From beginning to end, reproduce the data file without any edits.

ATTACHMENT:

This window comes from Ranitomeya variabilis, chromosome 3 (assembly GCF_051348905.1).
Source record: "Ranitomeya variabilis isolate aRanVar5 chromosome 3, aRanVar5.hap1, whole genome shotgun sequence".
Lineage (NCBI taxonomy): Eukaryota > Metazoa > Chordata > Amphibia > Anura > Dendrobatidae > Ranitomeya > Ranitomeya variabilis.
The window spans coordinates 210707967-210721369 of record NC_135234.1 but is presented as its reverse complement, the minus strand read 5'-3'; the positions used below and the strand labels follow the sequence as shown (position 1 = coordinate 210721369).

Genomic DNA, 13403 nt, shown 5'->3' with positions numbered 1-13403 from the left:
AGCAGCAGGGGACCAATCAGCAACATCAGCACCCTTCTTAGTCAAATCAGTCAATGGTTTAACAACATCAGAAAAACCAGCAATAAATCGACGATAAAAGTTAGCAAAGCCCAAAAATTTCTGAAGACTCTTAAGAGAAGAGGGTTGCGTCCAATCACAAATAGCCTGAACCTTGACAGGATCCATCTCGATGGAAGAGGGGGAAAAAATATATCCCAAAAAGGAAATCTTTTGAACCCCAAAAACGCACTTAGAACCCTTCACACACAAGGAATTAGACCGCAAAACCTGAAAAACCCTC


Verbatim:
This window comes from Ranitomeya variabilis, chromosome 3 (assembly GCF_051348905.1).
Source record: "Ranitomeya variabilis isolate aRanVar5 chromosome 3, aRanVar5.hap1, whole genome shotgun sequence".
Lineage (NCBI taxonomy): Eukaryota > Metazoa > Chordata > Amphibia > Anura > Dendrobatidae > Ranitomeya > Ranitomeya variabilis.
The window spans coordinates 210707967-210721369 of record NC_135234.1 but is presented as its reverse complement, the minus strand read 5'-3'; the positions used below and the strand labels follow the sequence as shown (position 1 = coordinate 210721369).

Genomic DNA, 13403 nt, shown 5'->3' with positions numbered 1-13403 from the left:
AGCAGCAGGGGACCAATCAGCAACATCAGCACCCTTCTTAGTCAAATCAGTCAATGGTTTAACAACATCAGAAAAACCAGCAATAAATCGACGATAAAAGTTAGCAAAGCCCAAAAATTTCTGAAGACTCTTAAGAGAAGAGGGTTGCGTCCAATCACAAATAGCCTGAACCTTGACAGGATCCATCTCGATGGAAGAGGGGGAAAAAATATATCCCAAAAAGGAAATCTTTTGAACCCCAAAAACGCACTTAGAACCCTTCACACACAAGGAATTAGACCGCAAAACCTGAAAAACCCTC